A woman in a plaid skirt and matching shoes, shadowed by a stranger, New York City, 1946.
A woman in a plaid skirt and matching shoes, shadowed by a stranger, New York City, 1946.Nina Leen—The LIFE Picture Collection/Getty Images
A woman in a plaid skirt and matching shoes, shadowed by a stranger, New York City, 1946.
A woman in a plaid skirt and matching shoes, shadowed by a stranger, New York City, 1946.
Nina Leen—The LIFE Picture Collection/Getty Images
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The Woman in Plaid: Photo-Inspired, Pseudo-Noir Flash Fiction

Aug 24, 2014

This first installment in a new series of poems, short (often very short) stories and other creative writings inspired by LIFE photographs is based on a 1946 Nina Leen picture. Originally shot for a fashion article on "novel shoes which match other parts of an outfit"—houndstooth, plaid, etc.—the photograph never ran in LIFE magazine. But its use of shadow and light, its hint of menace and its air of mystery inevitably sparked thoughts of private eyes, femmes fatales, sordid trysts—and led to this brief, admittedly tongue-in-cheek tribute to Chandler, Cain, Hammett and other noir and hardboiled greats.

She made her way downtown, her quick, nervous footsteps muffled by her plaid booties. Tailing her was like tailing a ghost. It was eerie. She didn't make a sound.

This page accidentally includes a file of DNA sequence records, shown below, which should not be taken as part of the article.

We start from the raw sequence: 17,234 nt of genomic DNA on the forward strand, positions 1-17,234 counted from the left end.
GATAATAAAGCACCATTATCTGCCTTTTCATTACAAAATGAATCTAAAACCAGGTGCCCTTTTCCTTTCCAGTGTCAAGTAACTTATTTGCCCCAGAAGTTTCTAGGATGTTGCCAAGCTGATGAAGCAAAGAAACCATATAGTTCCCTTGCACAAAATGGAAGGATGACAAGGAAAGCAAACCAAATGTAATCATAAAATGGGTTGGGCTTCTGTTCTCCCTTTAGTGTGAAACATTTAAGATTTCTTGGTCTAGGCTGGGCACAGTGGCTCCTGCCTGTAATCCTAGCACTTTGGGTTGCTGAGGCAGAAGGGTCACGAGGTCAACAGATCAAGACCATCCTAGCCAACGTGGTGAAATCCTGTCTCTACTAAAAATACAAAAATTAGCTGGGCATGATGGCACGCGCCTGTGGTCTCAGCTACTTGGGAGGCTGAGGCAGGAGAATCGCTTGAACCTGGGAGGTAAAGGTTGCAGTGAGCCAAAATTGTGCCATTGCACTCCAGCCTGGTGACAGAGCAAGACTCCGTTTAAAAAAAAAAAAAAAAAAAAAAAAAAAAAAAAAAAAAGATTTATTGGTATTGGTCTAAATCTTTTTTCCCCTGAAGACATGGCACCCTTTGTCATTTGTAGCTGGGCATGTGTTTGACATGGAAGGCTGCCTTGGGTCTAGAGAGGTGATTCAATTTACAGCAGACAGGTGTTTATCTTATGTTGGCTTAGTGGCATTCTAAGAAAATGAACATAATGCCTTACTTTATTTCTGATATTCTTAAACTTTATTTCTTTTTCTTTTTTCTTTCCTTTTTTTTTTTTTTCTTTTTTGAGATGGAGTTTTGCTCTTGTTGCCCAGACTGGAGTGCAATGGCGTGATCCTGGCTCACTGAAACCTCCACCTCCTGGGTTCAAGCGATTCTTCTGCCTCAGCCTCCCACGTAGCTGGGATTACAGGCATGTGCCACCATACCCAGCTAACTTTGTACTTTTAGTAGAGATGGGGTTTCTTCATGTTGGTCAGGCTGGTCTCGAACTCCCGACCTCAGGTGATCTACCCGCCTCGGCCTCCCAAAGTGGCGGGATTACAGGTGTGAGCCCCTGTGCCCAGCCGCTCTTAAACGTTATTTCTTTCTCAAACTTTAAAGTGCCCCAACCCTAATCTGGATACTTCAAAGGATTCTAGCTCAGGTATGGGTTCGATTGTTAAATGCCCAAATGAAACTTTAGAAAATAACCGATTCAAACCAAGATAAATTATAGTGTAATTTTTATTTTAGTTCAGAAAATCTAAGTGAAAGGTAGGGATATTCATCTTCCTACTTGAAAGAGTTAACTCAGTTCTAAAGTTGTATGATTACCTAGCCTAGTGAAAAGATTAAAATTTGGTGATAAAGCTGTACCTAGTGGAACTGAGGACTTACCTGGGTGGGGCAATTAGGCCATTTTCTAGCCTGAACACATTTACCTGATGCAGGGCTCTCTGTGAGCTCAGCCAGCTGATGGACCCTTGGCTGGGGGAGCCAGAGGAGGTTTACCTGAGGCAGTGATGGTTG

But no ghost ever filled out a skirt like that.

Her husband hired me that morning. Standing in front of my desk, he looked like a marionette held up by ragged strings. Like he might collapse at any second.

"I need you to follow my wife," he said, before I could even offer him a seat. Dust motes, stirred from sleep when he opened the frosted-glass door of my office, swirled in a sunbeam streaming through the room's one, long, south-facing window. "She's in trouble. I don't know what sort of trouble. She won't tell me. But if she sees me following her, I'll never find out what's wrong. She . . . ."

I held up my hand. His mouth snapped shut, like a nutcracker on an especially tough filbert.

I'm a private eye. I don't say no to many jobs—even jobs as tricksy as this one was shaping up to be.

"I get four hundred bucks a day," I told him, my hand still raised. "Plus expenses. Where's your wife now?"

"The Monkey Bar, on 54th," he said.

"Alone?"

"Yeah."

"You want me to find out where she goes?"

"Yeah."

"Who she sees?"

He swallowed. His eyes were tragic.

"Yeah."

"Got a picture of her?"

"Yeah."

Boy, did he ever.

Forty-five minutes later, I was in her slipstream as she headed south on Madison. The plaid she wore seemed to signal something, a message winking in the sun. A beacon. A warning.

I ignored the message, whatever it was, and kept right on walking.

Ben Cosgrove is the Editor of LIFE.com

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